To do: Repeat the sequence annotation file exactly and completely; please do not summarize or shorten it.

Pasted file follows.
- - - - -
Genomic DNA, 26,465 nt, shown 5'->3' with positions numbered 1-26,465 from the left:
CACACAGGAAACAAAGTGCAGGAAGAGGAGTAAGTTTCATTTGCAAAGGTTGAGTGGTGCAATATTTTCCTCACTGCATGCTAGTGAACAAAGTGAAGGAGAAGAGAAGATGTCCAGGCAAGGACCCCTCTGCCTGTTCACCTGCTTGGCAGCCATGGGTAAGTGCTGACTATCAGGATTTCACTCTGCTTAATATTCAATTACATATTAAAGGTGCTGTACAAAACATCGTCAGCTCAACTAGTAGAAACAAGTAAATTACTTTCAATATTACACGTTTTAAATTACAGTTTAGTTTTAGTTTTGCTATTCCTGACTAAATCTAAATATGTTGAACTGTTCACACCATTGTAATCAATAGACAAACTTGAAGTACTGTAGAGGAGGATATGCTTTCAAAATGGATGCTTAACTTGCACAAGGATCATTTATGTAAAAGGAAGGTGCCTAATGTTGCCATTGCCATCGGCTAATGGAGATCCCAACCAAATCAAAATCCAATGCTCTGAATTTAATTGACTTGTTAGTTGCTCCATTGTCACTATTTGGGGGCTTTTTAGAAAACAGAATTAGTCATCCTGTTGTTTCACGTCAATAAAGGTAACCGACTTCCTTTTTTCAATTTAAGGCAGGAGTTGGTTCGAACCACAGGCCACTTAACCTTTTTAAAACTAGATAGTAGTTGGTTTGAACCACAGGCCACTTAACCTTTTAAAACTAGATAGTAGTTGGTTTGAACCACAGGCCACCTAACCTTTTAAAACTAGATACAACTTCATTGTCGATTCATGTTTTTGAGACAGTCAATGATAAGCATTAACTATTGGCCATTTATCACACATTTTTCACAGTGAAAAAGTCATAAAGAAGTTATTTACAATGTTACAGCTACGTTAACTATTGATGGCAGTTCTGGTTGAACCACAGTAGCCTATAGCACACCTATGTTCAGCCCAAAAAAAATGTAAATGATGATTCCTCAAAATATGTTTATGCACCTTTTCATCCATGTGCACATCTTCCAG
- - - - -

Genomic DNA, 26,465 nt, shown 5'->3' with positions numbered 1-26,465 from the left:
CACACAGGAAACAAAGTGCAGGAAGAGGAGTAAGTTTCATTTGCAAAGGTTGAGTGGTGCAATATTTTCCTCACTGCATGCTAGTGAACAAAGTGAAGGAGAAGAGAAGATGTCCAGGCAAGGACCCCTCTGCCTGTTCACCTGCTTGGCAGCCATGGGTAAGTGCTGACTATCAGGATTTCACTCTGCTTAATATTCAATTACATATTAAAGGTGCTGTACAAAACATCGTCAGCTCAACTAGTAGAAACAAGTAAATTACTTTCAATATTACACGTTTTAAATTACAGTTTAGTTTTAGTTTTGCTATTCCTGACTAAATCTAAATATGTTGAACTGTTCACACCATTGTAATCAATAGACAAACTTGAAGTACTGTAGAGGAGGATATGCTTTCAAAATGGATGCTTAACTTGCACAAGGATCATTTATGTAAAAGGAAGGTGCCTAATGTTGCCATTGCCATCGGCTAATGGAGATCCCAACCAAATCAAAATCCAATGCTCTGAATTTAATTGACTTGTTAGTTGCTCCATTGTCACTATTTGGGGGCTTTTTAGAAAACAGAATTAGTCATCCTGTTGTTTCACGTCAATAAAGGTAACCGACTTCCTTTTTTCAATTTAAGGCAGGAGTTGGTTCGAACCACAGGCCACTTAACCTTTTTAAAACTAGATAGTAGTTGGTTTGAACCACAGGCCACTTAACCTTTTAAAACTAGATAGTAGTTGGTTTGAACCACAGGCCACCTAACCTTTTAAAACTAGATACAACTTCATTGTCGATTCATGTTTTTGAGACAGTCAATGATAAGCATTAACTATTGGCCATTTATCACACATTTTTCACAGTGAAAAAGTCATAAAGAAGTTATTTACAATGTTACAGCTACGTTAACTATTGATGGCAGTTCTGGTTGAACCACAGTAGCCTATAGCACACCTATGTTCAGCCCAAAAAAAATGTAAATGATGATTCCTCAAAATATGTTTATGCACCTTTTCATCCATGTGCACATCTTCCAG